The standard acceleration due to gravity near the Earth's surface, often denoted as "Earth standard gravity", is a constant approximately equal to 9.807 m/s². The lowercase letter g is commonly used to represent it. It is normally simplified to 9.8 but is officially 9.80665.

Background[edit | edit source]

The acceleration due to gravity varies slightly from g at different places on Earth, due to the Earth's rotation, variances in the distribution of the Earth's mass, and the location's elevation. Consequently, a standard value of g (as given above) is often adopted when high precision is not necessary.

The familiarity of the acceleration due to gravity, leads to its usage as a common unit in various settings. A prominent example is its use as a unit for acceleration, be it a measure of thrust a ship is undergoing or the amount of acceleration due to spin-gravity experienced at various levels on a station. A similar usage is as a shorthand for a force, referred to as "g-forces" or "gs". This is due to the direct relationship of forces with mass and acceleration. With this shorthand, a force is thus described in a mass-independent way as a multiple of the acceleration due to gravity, and thus the force can be thought of as a multiple of an object's weight (on Earth).

Note[edit | edit source]

  • Uppercase G represents a different physical constant and therefore the interchanging of the two symbols is a common mistake that should be avoided.
  • A common misconception is that g-force is an expression of force, but is actually an expression of an object's acceleration. To recover the experienced force, the number of g-forces must be multiplied by the object's mass.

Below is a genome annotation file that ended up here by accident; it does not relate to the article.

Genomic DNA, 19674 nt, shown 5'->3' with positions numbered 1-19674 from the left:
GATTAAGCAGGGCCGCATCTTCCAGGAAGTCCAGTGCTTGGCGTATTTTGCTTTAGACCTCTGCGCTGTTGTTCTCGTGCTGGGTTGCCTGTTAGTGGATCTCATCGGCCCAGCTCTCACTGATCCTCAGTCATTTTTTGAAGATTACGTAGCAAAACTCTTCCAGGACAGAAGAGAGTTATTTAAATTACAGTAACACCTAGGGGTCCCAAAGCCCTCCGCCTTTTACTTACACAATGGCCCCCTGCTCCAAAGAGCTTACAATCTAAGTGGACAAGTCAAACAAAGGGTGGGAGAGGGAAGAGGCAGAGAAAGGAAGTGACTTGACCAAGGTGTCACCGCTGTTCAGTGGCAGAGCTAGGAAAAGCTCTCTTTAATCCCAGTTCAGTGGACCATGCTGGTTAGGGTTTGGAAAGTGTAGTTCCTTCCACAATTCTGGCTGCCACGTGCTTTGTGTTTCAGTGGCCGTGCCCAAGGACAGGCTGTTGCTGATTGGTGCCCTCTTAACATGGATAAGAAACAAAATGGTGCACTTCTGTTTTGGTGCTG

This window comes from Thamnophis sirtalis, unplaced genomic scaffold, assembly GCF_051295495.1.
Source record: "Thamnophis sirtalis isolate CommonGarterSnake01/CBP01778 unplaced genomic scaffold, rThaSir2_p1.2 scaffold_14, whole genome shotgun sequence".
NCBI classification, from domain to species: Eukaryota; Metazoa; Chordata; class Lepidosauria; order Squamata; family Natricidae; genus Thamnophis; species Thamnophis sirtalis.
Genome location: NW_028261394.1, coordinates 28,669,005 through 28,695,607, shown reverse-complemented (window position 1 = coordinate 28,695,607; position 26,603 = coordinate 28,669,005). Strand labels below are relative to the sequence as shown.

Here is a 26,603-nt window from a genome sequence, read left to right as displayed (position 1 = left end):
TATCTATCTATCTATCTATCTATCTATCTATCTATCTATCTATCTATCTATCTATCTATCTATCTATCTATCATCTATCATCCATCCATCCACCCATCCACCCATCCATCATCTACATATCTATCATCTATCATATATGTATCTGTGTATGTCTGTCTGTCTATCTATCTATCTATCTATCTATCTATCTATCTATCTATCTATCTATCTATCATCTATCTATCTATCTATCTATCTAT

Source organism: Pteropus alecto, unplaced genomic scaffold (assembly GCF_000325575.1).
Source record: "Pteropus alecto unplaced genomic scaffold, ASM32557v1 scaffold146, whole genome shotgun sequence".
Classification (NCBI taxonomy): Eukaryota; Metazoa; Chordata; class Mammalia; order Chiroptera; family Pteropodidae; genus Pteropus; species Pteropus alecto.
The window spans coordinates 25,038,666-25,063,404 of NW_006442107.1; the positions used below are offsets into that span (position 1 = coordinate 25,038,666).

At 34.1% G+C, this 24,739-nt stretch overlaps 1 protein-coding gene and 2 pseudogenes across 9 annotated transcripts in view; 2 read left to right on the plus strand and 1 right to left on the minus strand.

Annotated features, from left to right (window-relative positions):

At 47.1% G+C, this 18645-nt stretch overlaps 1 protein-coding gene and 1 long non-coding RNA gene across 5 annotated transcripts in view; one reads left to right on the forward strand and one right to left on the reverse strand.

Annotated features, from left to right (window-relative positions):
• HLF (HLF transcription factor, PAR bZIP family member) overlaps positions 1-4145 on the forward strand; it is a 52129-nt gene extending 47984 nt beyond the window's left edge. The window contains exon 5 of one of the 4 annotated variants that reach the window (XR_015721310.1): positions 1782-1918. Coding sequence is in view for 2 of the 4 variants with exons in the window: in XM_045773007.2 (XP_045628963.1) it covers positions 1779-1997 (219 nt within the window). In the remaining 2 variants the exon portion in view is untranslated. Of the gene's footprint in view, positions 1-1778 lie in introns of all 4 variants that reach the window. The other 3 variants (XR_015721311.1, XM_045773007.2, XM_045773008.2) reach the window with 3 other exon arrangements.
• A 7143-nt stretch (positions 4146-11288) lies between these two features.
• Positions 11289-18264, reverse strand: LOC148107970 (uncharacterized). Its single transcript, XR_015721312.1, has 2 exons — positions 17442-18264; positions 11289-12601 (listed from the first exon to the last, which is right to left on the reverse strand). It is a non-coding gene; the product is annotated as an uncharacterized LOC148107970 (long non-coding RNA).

Human Biology[edit | edit source]

Since humanity evolved on Earth, many of the body's biological systems evolved to function optimally when experiencing the downward force of gravity, with a magnitude of 1g. Survival in “fractional-g”, “low-g”, or “null g” can lead to tissue atrophy especially of bone and muscle. In such low gravity situations, the sense of equilibrium can be impaired (or non-existent), leading to a loss of orientation and vertigo. Low-g also complicates injuries as bodily fluids may not properly drain and thus exacerbate damage or retard recovery.

Sustained exposure to “high-g” will lead to excessive and deleterious stresses on soft tissue. Over short periods, bruising of organs, dislocation of joints, and loss of consciousness are common. Over long periods, the probability of aneurysms and strokes increases rapidly. Individuals of more advanced age are at particular risk of experiencing these complications.

High Thrust Space Travel[edit | edit source]

A number of safety mechanisms have been invented and widely utilized. Physically, gimbaled "crash couches" help to properly orientate the body and provide padding to soften the experienced acceleration, particularly in short duration, high-g maneuvers. Crash couches in military ships, and those for the crew in civilian ships, can administer a drug cocktail to mitigate the biological stresses of high acceleration. This cocktail is known as ''juice" in English and as “dzhush” in Belter Creole.

Trivia[edit | edit source]

  • The moon's acceleration due to gravity is at the inner ear's detection threshold. Consequently, momentarily loss of orientation and balance can be experienced. This phenomenon was documented by the Apollo astronauts but has not been depicted in the books.


External Links[edit | edit source]

Wikipedia Standard gravity
Wikipedia Gravitational constant

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